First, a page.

The Canadian Association of Radiologists (CAR) supports the Canadian Society of Breast Imaging (CSBI) in expressing serious concern regarding the recently released 2018 Canadian Task Force on Preventative Health Care (CTFPHC) updated guidelines for breast cancer screening.
From the CAR’s perspective, the CTFPHC guidelines rely heavily on older research and lack substantial input from breast imaging experts. Recent studies, such as the large observational Pan Canadian Study of Mammographic Screening, were ignored by the Task Force. This study of 2.8 million Canadian women who participated in Canadian Screening Programs, demonstrated a 40% overall mortality benefit from screening (Coldman et al, JNCI 10/2014). Other current research, based on the use of newer technology, shows a similar benefit to screening, with a reduction in breast cancer mortality ranging from 40 – 60% (Tabar et al, Cancer 11/2018). There are other documented benefits to regular screening and early detection which were also ignored by the CTFPHC guidelines including lower rates of chemotherapy, fewer mastectomies and reduction in the axillary dissection rates (Ahn S, et al. Ann Surg Oncol. 2018).
The CTFPHC recommendation against using tomosynthesis on average risk women, cited in the guidelines as a “strong recommendation, no evidence” ignores the very large body of evidence on tomosynthesis which has been summarized in 2015 by the Canadian Agency for Drugs and Technologies in Health (CADTH) and discussed in the CAR Breast Imaging and Intervention Guideline 2016 update. The evidence on tomosynthesis demonstrates not only an increase in the cancer detection rate but also a decrease in the false positive mammogram recall rate. The issue of false positive mammograms was cited by the CTFPHC guidelines as one of the harms of screening, yet the ability of tomosynthesis to reduce the rate of false positive examinations, was inexplicably discounted by the CTFPHC.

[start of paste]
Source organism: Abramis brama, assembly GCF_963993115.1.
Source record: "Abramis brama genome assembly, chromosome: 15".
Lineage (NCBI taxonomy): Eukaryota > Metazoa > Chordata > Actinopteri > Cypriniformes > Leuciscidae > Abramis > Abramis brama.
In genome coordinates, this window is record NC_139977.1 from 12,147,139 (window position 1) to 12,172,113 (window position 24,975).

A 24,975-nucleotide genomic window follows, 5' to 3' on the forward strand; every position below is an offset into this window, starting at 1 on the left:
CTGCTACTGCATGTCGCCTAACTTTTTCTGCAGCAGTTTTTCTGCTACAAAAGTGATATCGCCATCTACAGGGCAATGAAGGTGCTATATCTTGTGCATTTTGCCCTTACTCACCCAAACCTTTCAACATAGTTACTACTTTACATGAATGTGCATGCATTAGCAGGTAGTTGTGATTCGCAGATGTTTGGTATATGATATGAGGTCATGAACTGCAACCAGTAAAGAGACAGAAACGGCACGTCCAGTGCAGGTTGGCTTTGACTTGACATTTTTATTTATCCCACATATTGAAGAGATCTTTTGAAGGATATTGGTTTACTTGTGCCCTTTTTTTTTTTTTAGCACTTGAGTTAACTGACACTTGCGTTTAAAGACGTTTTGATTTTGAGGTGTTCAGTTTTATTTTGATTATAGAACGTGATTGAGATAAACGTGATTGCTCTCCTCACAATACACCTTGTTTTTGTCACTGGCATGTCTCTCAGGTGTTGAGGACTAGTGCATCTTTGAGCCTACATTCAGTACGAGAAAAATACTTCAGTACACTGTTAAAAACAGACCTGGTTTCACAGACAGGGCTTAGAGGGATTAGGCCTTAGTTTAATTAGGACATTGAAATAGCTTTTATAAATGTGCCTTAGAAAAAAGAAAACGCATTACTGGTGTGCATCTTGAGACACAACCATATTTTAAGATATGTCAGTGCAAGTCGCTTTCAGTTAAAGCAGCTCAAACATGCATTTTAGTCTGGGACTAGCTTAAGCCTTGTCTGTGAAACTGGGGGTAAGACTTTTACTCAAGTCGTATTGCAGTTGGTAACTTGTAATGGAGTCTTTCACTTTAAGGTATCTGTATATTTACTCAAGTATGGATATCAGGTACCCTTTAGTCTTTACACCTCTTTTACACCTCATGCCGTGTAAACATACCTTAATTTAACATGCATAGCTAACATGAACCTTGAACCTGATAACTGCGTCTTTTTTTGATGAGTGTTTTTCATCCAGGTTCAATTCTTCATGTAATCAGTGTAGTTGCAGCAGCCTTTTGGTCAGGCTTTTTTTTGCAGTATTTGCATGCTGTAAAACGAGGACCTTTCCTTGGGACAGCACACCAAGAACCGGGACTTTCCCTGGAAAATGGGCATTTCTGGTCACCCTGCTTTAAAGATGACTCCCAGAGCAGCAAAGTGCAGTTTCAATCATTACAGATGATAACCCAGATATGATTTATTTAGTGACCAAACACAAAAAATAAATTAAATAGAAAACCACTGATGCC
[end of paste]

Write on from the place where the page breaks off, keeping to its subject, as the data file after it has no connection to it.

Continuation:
Within the guidelines, there was an emphasis on shared decision making between a woman and her healthcare provider. For there to be shared decision-making, both a woman and her healthcare provider need to have clear and accurate information. Canadian women have a one in eight lifetime risk of being diagnosed with breast cancer. One in five of these women are diagnosed with breast cancer before the age of 50. Mammographic screening is proven to detect a large number of nonpalpable breast cancers when they are at an earlier stage and more likely to be curable. While breast cancer therapy has improved, studies have shown that even when women have access to the latest treatments, regular mammographic screening still leads to a reduction in deaths from breast cancer and results in less aggressive treatment.
For over 80 years the CAR has been committed to quality standards for patients. The CAR stands by the evidenced based recommendation that women age 40-49 who are of average risk for breast cancer should have yearly mammographic screening, and that average risk women age 50-74 should have mammographic screening every 1-2 years. On behalf of patients, the CAR is calling on Health Canada to review the 2018 CTFPHC guidelines. The CAR would envision this including recognized experts in breast imaging and breast cancer care. The CAR is prepared to recommend an extensive list of expert radiologists and researchers who can assist with this review.
Supported by the Canadian Association of Radiologists’ Board of Directors